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Operationalizing the social-ecological systems framework to assess sustainability.

Authors
  • Leslie, Heather M
  • Basurto, Xavier
  • Nenadovic, Mateja
  • Sievanen, Leila
  • Cavanaugh, Kyle C
  • Cota-Nieto, Juan José
  • Erisman, Brad E
  • Finkbeiner, Elena
  • Hinojosa-Arango, Gustavo
  • Moreno-Báez, Marcia
  • Nagavarapu, Sriniketh
  • Reddy, Sheila M W
  • Sánchez-Rodríguez, Alexandra
  • Siegel, Katherine
  • Ulibarria-Valenzuela, José Juan
  • Weaver, Amy Hudson
  • Aburto-Oropeza, Octavio
Type
Published Article
Journal
Proceedings of the National Academy of Sciences
Publisher
Proceedings of the National Academy of Sciences
Publication Date
May 12, 2015
Volume
112
Issue
19
Pages
5979–5984
Identifiers
DOI: 10.1073/pnas.1414640112
PMID: 25918372
Source
Medline
Keywords
License
Unknown

Abstract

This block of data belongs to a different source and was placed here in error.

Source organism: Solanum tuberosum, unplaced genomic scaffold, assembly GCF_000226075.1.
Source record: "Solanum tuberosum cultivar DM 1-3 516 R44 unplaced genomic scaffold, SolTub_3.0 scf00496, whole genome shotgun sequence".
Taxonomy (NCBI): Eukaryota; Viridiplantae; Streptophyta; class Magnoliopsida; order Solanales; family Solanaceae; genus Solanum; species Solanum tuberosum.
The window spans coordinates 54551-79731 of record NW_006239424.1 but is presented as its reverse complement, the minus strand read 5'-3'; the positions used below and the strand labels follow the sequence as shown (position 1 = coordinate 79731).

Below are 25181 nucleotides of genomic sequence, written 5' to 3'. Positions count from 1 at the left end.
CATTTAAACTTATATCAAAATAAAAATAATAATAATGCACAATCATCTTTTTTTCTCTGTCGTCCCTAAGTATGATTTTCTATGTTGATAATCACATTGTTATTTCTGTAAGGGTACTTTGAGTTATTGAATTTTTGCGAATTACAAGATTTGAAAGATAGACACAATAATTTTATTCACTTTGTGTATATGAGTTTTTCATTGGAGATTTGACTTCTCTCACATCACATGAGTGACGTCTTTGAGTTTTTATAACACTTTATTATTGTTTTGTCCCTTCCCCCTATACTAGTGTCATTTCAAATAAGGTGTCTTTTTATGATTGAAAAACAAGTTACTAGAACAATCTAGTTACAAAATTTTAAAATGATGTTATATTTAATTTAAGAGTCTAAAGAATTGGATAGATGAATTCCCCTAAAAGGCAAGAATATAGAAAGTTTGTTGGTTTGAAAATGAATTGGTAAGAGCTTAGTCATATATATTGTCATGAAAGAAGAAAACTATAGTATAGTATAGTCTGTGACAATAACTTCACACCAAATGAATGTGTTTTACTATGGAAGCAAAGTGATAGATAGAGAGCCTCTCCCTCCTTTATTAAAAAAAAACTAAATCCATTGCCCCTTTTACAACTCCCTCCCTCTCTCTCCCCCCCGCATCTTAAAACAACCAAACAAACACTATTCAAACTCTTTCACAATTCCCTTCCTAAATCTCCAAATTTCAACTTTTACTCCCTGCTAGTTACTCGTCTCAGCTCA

Environmental governance is more effective when the scales of ecological processes are well matched with the human institutions charged with managing human-environment interactions. The social-ecological systems (SESs) framework provides guidance on how to assess the social and ecological dimensions that contribute to sustainable resource use and management, but rarely if ever has been operationalized for multiple localities in a spatially explicit, quantitative manner. Here, we use the case of small-scale fisheries in Baja California Sur, Mexico, to identify distinct SES regions and test key aspects of coupled SESs theory. Regions that exhibit greater potential for social-ecological sustainability in one dimension do not necessarily exhibit it in others, highlighting the importance of integrative, coupled system analyses when implementing spatial planning and other ecosystem-based strategies.

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